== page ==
I have been VERY BUSY, oh yes, promoting my first and possibly my last gig - I'm a great believer in quitting while you're ahead. Cork's mighty Sultans of Ping have just played their first show in 8 years to an adoring and very sold-out audience in ... Grays Working Men's Club in Essex. How did this all come to pass? Let me give you a potted history if you don't know why you should care how fantastic they are. And then you can find some music at the end.
The Sultans of Ping FC were one of alternative music's brightest stars for a short while in the early 90s. This was mainly caused by an "extremely annoying" novelty hit, Where's Me Jumper, which was released on Rhythm King in 1992 and reached no 67 in the UK charts, although I have been told that it was the biggest selling single of that year in Ireland. The band were picked up by Sony and two more low-charting singles followed that year, Stupid Kid and Veronica which reached 67 and 69 respectively. The band's debut album, Casual Sex In The Cineplex, came out at the beginning of 1993 along with what was to be a fourth single, U Talk 2 Much, which became the band's one and only UK foray onto Top Of The Pops, peaking at no 26 in its second week of release in January 1993. It was around this time that Suede and Radiohead were among the bands supporting the Sultans as they gigged relentlessly up and down the country.
As you might gather from the name, a lot of the songs had a football theme, but Sony (yeah, that record label that EVERYONE loves right now) were a bit concerned about the novelty tag sticking and "advised" them to remove the FC from their name for the second album, Teenage Drug, which was released in 1994. The first single, Teenage Punks, didn't build on the previous one, peaking at 49, and two others, Michiko and Wake Up And Scratch Me, scraped the top 50 as well. Sony dumped them and joined the other majors who were all writing love letters to Britpop, the Sultans of Ping became the Sultans, recruited another guitarist, released a third album in 1996 - Good Year For Trouble - which sold less and less. The live venues became smaller, and the band called it a day in 1997.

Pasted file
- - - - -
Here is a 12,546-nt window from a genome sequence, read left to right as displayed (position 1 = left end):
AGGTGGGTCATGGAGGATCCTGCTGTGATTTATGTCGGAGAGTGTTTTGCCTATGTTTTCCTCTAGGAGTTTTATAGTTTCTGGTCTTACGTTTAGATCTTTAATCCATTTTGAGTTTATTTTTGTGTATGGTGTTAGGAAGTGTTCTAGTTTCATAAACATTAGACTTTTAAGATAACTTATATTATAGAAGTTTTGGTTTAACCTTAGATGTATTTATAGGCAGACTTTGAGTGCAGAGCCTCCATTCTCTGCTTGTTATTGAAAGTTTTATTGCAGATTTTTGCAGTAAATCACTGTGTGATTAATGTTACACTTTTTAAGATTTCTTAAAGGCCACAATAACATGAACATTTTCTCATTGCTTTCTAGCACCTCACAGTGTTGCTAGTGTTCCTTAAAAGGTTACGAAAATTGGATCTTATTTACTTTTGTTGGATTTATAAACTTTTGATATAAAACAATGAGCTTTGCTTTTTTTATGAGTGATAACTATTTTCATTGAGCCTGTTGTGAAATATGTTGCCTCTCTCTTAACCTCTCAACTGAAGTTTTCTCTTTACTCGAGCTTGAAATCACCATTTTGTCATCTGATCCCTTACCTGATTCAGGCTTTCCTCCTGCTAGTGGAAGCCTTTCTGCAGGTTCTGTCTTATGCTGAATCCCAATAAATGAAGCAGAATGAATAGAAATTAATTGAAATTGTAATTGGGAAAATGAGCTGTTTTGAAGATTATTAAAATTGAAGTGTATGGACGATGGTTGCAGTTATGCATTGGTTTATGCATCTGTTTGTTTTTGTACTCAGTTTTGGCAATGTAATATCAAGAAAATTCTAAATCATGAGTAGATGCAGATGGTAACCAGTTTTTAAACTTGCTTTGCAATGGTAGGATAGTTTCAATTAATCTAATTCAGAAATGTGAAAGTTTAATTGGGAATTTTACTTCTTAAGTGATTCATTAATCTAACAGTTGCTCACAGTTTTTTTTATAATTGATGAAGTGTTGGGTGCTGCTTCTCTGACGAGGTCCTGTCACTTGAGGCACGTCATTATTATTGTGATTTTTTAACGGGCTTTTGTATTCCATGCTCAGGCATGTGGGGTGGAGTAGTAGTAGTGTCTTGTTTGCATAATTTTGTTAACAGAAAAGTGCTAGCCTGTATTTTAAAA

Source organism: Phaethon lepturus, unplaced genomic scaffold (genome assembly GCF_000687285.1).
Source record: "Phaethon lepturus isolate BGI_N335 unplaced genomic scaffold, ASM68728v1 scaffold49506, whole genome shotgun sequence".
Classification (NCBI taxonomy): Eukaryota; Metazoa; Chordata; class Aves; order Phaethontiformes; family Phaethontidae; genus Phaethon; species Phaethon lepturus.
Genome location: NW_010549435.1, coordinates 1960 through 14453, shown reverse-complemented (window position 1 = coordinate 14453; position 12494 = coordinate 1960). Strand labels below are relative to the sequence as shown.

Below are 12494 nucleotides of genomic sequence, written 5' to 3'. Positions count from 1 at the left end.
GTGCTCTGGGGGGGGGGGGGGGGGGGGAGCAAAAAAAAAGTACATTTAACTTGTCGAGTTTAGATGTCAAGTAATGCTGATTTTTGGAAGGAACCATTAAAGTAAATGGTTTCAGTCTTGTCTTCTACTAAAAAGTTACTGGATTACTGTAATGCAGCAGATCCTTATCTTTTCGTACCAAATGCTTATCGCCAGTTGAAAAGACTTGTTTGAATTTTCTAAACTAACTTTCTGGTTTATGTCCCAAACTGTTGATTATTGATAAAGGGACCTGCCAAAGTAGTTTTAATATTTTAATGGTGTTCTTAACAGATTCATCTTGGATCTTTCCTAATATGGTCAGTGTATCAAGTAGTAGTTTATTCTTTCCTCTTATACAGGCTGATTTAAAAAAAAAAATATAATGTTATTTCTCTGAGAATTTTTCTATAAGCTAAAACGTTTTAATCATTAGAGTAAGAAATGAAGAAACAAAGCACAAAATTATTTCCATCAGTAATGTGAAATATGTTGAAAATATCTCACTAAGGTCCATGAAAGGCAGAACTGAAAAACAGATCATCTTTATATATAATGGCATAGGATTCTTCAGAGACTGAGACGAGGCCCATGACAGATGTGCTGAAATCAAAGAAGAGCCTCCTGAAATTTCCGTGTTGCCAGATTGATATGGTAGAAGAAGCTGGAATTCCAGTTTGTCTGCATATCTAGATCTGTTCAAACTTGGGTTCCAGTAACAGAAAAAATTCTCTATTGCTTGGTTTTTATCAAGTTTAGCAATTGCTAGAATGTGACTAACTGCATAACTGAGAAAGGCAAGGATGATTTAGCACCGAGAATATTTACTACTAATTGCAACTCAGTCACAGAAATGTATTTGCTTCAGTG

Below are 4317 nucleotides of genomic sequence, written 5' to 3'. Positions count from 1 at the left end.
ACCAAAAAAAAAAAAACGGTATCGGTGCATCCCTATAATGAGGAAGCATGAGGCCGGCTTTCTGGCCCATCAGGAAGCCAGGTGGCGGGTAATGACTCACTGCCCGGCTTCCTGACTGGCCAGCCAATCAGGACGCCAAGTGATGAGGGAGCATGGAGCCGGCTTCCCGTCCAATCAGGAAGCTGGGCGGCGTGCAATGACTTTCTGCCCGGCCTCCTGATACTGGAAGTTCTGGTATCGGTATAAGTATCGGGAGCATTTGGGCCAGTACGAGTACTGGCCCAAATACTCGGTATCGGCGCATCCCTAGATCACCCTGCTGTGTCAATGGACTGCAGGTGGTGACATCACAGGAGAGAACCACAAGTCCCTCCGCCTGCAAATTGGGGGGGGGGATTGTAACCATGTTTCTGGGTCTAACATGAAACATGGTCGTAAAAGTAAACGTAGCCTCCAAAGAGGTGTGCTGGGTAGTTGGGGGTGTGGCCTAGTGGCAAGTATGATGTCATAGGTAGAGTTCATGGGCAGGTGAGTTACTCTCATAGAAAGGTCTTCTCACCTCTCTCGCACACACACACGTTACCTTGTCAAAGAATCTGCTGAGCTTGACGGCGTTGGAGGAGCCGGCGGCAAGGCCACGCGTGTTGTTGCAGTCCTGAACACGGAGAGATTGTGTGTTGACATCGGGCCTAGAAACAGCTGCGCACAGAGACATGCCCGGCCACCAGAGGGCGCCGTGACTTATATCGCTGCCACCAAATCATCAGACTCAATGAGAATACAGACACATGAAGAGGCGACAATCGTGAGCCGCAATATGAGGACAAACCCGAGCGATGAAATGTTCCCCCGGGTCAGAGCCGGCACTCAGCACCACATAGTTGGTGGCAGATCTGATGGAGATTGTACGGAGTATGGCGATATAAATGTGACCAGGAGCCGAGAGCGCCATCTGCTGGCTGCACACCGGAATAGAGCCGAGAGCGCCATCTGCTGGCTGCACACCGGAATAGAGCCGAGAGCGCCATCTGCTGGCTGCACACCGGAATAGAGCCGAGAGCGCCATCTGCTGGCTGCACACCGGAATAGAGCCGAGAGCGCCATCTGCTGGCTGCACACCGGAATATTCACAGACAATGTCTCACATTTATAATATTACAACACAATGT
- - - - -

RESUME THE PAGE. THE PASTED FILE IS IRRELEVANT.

Drummer Morty McCarthy joined Pharmacy with Ian Olney from another Irish band, the Power of Dreams, and I saw them live in Chelmsford in 1999 supporting Fruitbat (from Carter USM) and his new band, Abdoujaparov. Singer Niall O'Flaherty wrote and produced The Fake Fake Sound of Mika Bomb from the Japanese girl band of the same name in 2000 - it sounds pretty much like the Sultans' music performed by, well, a Japanese girl band. Rumour has it that most of this album was intended to be the Sultans' fourth. The bass player, Alan McFeeley, joined The Young Offenders who had a no 60 hit, That's Why We Lose Control, in 1998. His brother Kieran, also in the band, went to have a bit more success as Simple Kid and plastered Truck On in the UK top 40 as recently as last year.
Musically, I'm not sure where to pigeonhole the Sultans. They were very Ramones-influenced and to me their guitarplay sounds a lot like The Others of the bands around today - in fact I went on their messageboard to talk about them and the Sultans gained a lot of fans from there, so I could be right. However Niall's lyrics, always bordering on the sublime and the ridiculous, were the thing which sets them apart from a hundred similar bands - well perhaps Art Brut come close. The band were based in Cork, along with the Frank and Walters who were causing a similar stir at the time, leading people to talk about a rather non-existant "Cork scene" to rival Madchester, etc. Both bands ended up on the cover of the NME at least once.
I loved the Sultans. As a big follower of the indie scene at that time, they'd be supporting bands I loved (like Carter USM) and performing in tiny little venues where they always sounded fantastic. Their songs were typical punk rock 100 second workouts with added wit, and Niall would abuse the audience throughout - all part of the stage act of course - and deal with any hecklers with the twin guns of intelligence and sophistication. The words "cult band" are dished out ten a penny, but they truly were a cult. I saw them seven times in the 90s, including the famed Radiohead gig at the 200-capacity Pink Toothbrush in Rayleigh, Essex in October 1992. Heh, I was young then! I spoke to the promoter recently and he told me that despite Radiohead being signed to EMI, he got them to play there for 50 quid.